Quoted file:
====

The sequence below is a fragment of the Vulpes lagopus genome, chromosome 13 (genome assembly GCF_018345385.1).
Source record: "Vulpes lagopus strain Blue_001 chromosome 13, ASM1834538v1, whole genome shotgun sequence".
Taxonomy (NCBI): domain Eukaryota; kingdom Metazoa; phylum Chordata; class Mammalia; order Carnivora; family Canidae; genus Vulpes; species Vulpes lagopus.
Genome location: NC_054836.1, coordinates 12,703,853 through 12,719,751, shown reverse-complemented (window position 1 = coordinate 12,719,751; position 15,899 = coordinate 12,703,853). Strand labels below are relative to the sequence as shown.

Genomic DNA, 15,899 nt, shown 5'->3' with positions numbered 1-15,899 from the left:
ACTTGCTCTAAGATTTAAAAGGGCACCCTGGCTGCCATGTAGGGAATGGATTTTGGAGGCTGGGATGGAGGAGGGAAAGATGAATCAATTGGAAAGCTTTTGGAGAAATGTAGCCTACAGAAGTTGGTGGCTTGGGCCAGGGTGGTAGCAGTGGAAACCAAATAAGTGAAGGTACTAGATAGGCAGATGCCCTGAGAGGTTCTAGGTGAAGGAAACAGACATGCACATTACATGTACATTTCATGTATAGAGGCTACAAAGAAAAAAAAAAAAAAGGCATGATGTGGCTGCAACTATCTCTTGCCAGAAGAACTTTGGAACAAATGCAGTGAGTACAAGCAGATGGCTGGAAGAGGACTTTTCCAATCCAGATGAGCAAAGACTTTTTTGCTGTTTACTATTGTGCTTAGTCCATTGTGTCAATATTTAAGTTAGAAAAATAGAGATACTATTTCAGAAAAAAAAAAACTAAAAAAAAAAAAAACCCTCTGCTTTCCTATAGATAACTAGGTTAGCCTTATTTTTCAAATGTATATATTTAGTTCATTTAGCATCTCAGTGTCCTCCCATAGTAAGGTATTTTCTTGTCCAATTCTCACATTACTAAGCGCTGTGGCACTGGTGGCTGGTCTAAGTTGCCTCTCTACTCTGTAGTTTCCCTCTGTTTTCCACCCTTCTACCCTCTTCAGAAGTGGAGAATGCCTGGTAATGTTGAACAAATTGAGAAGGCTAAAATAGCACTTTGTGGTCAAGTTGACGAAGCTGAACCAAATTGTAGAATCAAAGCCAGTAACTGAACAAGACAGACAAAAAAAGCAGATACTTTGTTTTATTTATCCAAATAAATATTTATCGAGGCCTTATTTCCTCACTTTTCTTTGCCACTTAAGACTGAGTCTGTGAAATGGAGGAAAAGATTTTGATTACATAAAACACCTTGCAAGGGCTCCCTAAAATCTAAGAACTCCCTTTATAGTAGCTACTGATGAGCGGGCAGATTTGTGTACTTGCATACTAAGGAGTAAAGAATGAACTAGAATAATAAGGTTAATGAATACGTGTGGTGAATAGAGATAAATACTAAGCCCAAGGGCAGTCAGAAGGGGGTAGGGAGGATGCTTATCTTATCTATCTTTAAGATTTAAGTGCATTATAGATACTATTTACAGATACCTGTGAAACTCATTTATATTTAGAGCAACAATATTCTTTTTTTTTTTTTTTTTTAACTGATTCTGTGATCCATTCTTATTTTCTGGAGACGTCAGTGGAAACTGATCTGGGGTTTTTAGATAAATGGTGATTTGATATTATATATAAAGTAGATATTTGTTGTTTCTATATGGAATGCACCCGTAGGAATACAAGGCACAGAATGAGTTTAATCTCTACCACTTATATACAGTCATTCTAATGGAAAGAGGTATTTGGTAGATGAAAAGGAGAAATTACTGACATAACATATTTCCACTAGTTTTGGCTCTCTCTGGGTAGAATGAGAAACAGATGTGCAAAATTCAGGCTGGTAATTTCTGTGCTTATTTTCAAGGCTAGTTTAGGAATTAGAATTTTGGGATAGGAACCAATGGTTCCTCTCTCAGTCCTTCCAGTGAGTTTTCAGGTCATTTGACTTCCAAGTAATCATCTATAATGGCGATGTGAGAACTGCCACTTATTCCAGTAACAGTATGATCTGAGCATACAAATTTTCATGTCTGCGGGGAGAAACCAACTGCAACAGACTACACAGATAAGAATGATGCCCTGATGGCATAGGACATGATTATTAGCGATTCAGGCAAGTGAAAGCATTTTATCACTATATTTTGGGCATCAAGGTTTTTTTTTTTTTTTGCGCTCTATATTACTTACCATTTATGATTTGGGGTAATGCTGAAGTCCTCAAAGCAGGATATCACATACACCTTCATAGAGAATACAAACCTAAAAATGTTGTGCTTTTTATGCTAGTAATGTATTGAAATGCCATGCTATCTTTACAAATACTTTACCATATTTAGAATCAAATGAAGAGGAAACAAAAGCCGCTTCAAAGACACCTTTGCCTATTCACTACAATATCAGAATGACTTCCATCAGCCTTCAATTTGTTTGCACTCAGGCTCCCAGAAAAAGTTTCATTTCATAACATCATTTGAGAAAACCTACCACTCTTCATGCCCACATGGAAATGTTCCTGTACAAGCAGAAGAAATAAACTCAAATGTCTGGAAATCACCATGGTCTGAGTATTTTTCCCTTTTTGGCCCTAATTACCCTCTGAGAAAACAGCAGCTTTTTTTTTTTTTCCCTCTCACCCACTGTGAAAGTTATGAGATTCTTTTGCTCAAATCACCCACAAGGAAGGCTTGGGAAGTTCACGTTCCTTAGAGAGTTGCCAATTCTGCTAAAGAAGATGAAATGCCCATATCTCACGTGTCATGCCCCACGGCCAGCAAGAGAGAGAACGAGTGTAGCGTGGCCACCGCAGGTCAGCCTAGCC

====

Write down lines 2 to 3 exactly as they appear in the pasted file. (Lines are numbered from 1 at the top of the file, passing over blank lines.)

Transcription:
Source record: "Vulpes lagopus strain Blue_001 chromosome 13, ASM1834538v1, whole genome shotgun sequence".
Taxonomy (NCBI): domain Eukaryota; kingdom Metazoa; phylum Chordata; class Mammalia; order Carnivora; family Canidae; genus Vulpes; species Vulpes lagopus.